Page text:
An electric mountain bike – surely that’s cheating?
Were you to rock up at the pub with a pricey electric town bike, no-one would bat an eyelid. But with mountain bikes it's different - if you were to roll out this electric mountain bike down at the forest car park, indignant eyelids would probably bat ferociously enough to lift your riding buddies clean off the ground… with only the weight of their many questions to stop them disappearing off over the Welsh mountains.
The first question will almost certainly be “What the hell is that?”
Lapierre is a French bike company (you’d explain) that makes all sorts of bikes for all sorts of applications. This, however, is their Overvolt full-suspension electric mountain bike. It has Rock Shox Revelation forks and it’s own-brand rear shock for 140mm of travel at either end. It has proper mountain bike components, including a 10-speed Shimano XT rear derailleur, Formula hydraulic disk brakes and lightweight 27.5in wheels. Now the jury’s still out on whether 27.5in wheels are really a decent compromise between traditional 26in mountain bike wheels and the fast-rolling 29in wheels that the racers love…
“That”, they’d interject, rudely, “That is an electric bike.” Which is a statement, not a question, but you don’t bring this up. Instead agreeing that it is electric. It has the latest Bosch Performance electric kit providing up to 275% assistance to your pedalling and 60nm of torque. The four modes of assistance and the 400Wh battery pack let you choose between a range of 30-110 miles, but only if you’re pedalling as well, of course. This isn’t an entirely free ride. The battery is removable for charging via a proprietary charger that plugs into a standard three-pin mains socket.
Gears: Shimano XT Shadow Plus 10-speed
Brakes: Formula The One hydraulic disk
Battery: Lithium Ion 400Wh
Motor: Bosch Performance 250W
Range: 30-110 miles (claimed)
They’re waving their hands to get your attention: “But what makes you think we’ll let you ride that thing with us on our normal bikes? It’s not fair.”
To this, you agree again. Because it is true. The Overvolt, especially in full-assistance Sport mode, fairly fires up hills. There’s a hardtail version in existence, but this being the rear suspension model means that on tricky, technical climbs you can just stay sat on the saddle and power-pedal your way to the top – the suspension absorbing rocks and roots and the Bosch serving out torque to keep you rolling where a leg-powered rider might stall or spin out.
Even in it’s lowest, longest-lasting ‘Eco’ mode it’s still giving you 50% assistance, a less obvious advantage that you won’t notice until you look behind you and see the hateful looks your biopowered mates are giving you.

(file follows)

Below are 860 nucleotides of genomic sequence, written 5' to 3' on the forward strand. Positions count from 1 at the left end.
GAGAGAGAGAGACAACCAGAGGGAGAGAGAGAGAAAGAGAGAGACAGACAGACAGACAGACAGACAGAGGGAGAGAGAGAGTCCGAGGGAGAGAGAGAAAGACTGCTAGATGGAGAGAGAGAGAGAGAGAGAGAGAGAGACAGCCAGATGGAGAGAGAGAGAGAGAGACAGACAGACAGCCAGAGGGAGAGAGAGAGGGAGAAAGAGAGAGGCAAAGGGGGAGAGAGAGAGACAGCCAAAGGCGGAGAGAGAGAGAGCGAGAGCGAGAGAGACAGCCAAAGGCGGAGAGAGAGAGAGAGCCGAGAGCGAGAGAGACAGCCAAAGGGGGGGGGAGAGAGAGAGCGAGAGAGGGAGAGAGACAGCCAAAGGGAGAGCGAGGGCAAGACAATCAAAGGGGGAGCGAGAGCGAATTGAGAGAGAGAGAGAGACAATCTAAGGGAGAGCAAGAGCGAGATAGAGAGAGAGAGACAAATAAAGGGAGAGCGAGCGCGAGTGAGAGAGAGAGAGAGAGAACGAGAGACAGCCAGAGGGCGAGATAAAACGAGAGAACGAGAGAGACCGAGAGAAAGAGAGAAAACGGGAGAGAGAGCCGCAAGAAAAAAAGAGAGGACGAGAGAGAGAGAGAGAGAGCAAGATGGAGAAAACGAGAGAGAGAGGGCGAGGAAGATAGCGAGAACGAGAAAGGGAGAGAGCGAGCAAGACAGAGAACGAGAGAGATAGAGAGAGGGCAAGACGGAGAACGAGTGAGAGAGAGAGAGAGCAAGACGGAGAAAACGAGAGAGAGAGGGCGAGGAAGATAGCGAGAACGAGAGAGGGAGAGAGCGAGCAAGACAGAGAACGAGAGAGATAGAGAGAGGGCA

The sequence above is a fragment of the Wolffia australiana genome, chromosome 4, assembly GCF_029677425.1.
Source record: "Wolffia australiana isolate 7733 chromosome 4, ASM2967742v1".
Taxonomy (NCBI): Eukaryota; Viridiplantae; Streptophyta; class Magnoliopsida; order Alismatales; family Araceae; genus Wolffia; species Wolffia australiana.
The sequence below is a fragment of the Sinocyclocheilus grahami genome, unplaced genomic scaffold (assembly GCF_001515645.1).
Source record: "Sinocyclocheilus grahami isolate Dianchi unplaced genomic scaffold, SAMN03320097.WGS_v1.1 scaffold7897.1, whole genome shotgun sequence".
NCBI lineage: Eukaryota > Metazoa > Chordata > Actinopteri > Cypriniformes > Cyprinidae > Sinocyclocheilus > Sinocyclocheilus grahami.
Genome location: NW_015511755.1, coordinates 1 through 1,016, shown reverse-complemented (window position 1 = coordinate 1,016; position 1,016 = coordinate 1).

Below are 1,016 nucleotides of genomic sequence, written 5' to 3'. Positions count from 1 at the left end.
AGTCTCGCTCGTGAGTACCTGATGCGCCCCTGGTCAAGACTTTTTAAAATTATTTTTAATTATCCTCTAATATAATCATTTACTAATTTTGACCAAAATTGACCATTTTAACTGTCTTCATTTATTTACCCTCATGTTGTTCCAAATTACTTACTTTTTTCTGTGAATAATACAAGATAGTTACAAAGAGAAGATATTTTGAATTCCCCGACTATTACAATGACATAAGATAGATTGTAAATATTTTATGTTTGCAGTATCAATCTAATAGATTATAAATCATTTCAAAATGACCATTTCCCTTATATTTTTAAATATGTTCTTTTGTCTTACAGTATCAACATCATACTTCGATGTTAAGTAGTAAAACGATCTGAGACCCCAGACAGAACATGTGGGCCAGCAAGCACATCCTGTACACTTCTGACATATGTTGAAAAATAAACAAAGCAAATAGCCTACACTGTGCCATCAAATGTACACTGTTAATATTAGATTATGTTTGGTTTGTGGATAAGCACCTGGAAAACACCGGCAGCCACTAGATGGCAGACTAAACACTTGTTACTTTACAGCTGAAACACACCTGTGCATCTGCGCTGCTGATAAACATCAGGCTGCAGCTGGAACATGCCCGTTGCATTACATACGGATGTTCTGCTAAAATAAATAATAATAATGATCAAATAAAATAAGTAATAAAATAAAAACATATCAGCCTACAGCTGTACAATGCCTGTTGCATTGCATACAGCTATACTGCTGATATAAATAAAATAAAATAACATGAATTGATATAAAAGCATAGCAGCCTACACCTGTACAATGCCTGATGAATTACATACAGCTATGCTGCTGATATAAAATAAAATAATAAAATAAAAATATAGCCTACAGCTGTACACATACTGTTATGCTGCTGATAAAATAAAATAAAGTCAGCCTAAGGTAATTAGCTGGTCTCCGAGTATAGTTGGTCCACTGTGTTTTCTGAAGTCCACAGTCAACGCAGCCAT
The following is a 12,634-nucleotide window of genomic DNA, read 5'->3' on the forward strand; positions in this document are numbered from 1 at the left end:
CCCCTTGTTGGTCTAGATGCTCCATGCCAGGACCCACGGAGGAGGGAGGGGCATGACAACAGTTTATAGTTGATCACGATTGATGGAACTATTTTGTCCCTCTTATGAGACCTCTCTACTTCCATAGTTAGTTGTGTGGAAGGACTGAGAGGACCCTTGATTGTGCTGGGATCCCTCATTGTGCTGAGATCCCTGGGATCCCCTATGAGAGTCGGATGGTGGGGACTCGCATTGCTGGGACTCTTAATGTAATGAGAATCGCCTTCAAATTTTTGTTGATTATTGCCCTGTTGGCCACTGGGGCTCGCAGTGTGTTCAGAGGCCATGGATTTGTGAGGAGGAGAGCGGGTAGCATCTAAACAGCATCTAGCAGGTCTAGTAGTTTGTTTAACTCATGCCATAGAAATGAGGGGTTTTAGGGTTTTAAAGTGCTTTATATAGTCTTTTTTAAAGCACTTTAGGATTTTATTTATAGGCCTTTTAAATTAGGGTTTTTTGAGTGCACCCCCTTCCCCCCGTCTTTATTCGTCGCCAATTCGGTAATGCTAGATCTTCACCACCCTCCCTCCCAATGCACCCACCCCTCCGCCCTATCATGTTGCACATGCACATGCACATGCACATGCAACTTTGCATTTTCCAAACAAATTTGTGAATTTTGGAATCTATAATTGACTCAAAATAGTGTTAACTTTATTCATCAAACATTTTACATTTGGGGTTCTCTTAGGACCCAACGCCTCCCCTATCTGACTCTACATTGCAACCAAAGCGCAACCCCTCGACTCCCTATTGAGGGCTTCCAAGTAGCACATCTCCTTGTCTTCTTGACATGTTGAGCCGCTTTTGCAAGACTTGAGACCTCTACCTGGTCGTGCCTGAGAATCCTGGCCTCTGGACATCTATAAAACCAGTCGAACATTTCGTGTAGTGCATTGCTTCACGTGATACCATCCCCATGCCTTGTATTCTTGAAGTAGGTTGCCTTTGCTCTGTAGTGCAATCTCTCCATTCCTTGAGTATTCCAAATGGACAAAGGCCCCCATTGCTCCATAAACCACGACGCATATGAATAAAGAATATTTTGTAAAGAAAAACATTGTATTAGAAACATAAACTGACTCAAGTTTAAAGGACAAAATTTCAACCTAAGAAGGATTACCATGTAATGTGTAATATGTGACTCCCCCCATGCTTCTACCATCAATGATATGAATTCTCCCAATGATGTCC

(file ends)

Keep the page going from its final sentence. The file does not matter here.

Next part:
But before you’re forfeited by the team into buying all the post-ride tea and cakes for your laziness, you can point out that there are significant downfalls to the Overvolt’s electric dreams.
For one, despite being a mountain bike, it is still EU-regulated – like all electric bikes – to a 15mph maximum speed. Barrelling along on a fire road or even fast singletrack trails, the motor assistance will cut out once you hit that speed and only leg power will convince it to go quicker. At which point, physics will reveal how hard it is to pedal a bike that weighs almost 50lb: twice that of a decent non-electric mountain bike. And psychology will convince you that the bike weighs even more than that.
Which, you point out, means that even on the downhills you’d have a job not to be overtaken by your buddies as you manhandle a bike that weighs twice what theirs does round fast corners and over obstacles.
That said, the Bosch motor’s placement down at the bottom bracket does keep the handling manageable and centred – it just has a lot of momentum. And lugging it over a bridleway gate isn’t fun.
The final part of your measured justification session: price. £3800 (about ₹3.6 lacs) would buy you an awful lot of non-electric mountain bike; something light and clever enough to climb with aplomb and certainly fast enough to take on the Overvolt on the flats and downs.
Your riding buddies are steaming gently in the Welsh morning chill by this point. “But why did you bring that thing, then, if it’s not awesome for group riding?”
At which you stand aside to let them see your conventional steed, still parked up in the back of your sportsvan. Because you’re not planning to ride the Overvolt on the group ride, as mootly advantageous as that might be. But later, when the rest of the group are exhausted and slathering themselves in Irish tea and muffins, you’re going to take the Lapierre out to get in another trail before home time. Then, riding on your own and with failing energy levels, does the bike’s electrical assistance make real sense.
Lapierre Overvolt verdict
The market for a bike like the Overvolt is far from huge. As suggested above, riding it within eyeshot of other mountain bikers will bring down a rain of derision and there's already some disquiet about the erosive effect that electric mountain bikes might have on the trails.
Nonetheless, riders of advancing years, or those suffering from an injury of some kind, might find that the extra assistance lets them rip up the hills rather than give it all up and call the local lawn bowls club.
Or you might want a super-comfy, rugged town bike. And let’s not dispel the idea that you might just be a lazy, and that's ok.
But on-road or off it, the 15mph speed limiter is a problem – though there are rumours of plug-in derestriction devices that can be bought online, albeit at some cost and detriment to the bike’s battery stamina.
With that in mind, whether or not you buy this hill-levelling bike depends on your usage, your ability to justify it to yourself (and others) and, of course, your budget.
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